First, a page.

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BPF win through

publication date: Jun 28, 2010
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Liz PeaceThe British Property Federation (BPF) has won a significant concession on HMO law. Following intense lobbying, Housing Minister Grant Shapps announced that he will undo Labour’s rushed HMO legislation.

It is estimated that as many as 8,500 planning applications could be submitted each year if every landlord looking to let to unrelated tenants was first required to seek permission – instead, councils will be able to focus on neighbourhoods where HMOs present a problem, while landlords of HMOs in other areas will not be tied up in red tape.

Grant Shapps said, “Councils know about local issues with shared homes, and don’t need top-down rules from Whitehall to deal with problems that don’t exist. Where too many shared homes are causing problems for other residents or changing the character of a neighbourhood, councils should be able to control their spread. But I’m not going to create unnecessary costs for landlords, which puts the supply of rented homes at risk.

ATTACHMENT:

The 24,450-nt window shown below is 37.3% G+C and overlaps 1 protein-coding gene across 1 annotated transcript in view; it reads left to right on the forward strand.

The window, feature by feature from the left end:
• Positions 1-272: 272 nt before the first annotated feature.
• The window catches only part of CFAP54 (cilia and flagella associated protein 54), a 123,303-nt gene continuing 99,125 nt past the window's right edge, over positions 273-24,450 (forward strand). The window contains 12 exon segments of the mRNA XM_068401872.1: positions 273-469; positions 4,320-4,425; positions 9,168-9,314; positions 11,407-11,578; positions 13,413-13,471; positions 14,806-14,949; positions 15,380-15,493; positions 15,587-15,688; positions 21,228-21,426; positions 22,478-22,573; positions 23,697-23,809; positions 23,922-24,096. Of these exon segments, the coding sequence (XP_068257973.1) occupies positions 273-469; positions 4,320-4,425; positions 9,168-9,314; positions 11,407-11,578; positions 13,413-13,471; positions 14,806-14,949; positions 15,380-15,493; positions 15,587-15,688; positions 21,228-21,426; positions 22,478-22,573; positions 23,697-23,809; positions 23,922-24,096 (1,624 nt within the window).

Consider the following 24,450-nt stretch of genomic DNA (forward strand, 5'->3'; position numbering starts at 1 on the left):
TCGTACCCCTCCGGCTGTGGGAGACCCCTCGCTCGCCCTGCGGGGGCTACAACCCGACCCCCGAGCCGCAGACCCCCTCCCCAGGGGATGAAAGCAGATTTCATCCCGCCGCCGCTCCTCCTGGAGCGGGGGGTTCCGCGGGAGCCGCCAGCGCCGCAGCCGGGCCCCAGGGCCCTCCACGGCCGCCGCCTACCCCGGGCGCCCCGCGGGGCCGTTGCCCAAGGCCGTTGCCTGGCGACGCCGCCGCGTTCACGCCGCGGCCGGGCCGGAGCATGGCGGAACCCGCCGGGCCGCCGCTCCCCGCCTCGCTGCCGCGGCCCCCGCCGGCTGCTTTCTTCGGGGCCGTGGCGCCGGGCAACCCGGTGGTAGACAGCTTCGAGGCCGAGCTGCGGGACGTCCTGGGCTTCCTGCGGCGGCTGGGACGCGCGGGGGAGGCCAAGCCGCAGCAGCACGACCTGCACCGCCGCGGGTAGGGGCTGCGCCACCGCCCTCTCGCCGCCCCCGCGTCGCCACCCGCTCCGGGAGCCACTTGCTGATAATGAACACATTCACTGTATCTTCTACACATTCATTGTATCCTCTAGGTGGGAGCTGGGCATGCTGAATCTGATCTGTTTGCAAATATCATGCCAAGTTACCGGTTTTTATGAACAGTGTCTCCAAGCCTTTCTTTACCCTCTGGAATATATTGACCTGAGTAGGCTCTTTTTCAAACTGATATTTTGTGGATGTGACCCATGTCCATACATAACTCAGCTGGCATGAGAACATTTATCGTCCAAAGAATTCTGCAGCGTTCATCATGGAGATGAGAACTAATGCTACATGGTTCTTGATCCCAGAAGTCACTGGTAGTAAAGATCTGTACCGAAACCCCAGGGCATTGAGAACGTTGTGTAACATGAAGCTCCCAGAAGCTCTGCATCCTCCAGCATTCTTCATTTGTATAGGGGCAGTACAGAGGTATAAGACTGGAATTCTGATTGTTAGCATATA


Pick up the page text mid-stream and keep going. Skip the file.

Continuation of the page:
“Shared homes ensure people who want to live and work in towns and cities can do so, and are vital to the economy. These changes will safeguard the supply of shared housing where it is needed.”

Liz Peace, CEO of the BPF, said, “Grant Shapps has taken quick and decisive action after this law was rushed through in April without clarification. At a time when council resource is scarce and housing is needed it makes no sense to be forcing thousands of local landlords and planning officers to be engaged in unnecessary bureaucracy. The Minister said last week that deregulation would characterise his approach to the private rented sector and as with other moves to cut red tape, these are further welcome steps.”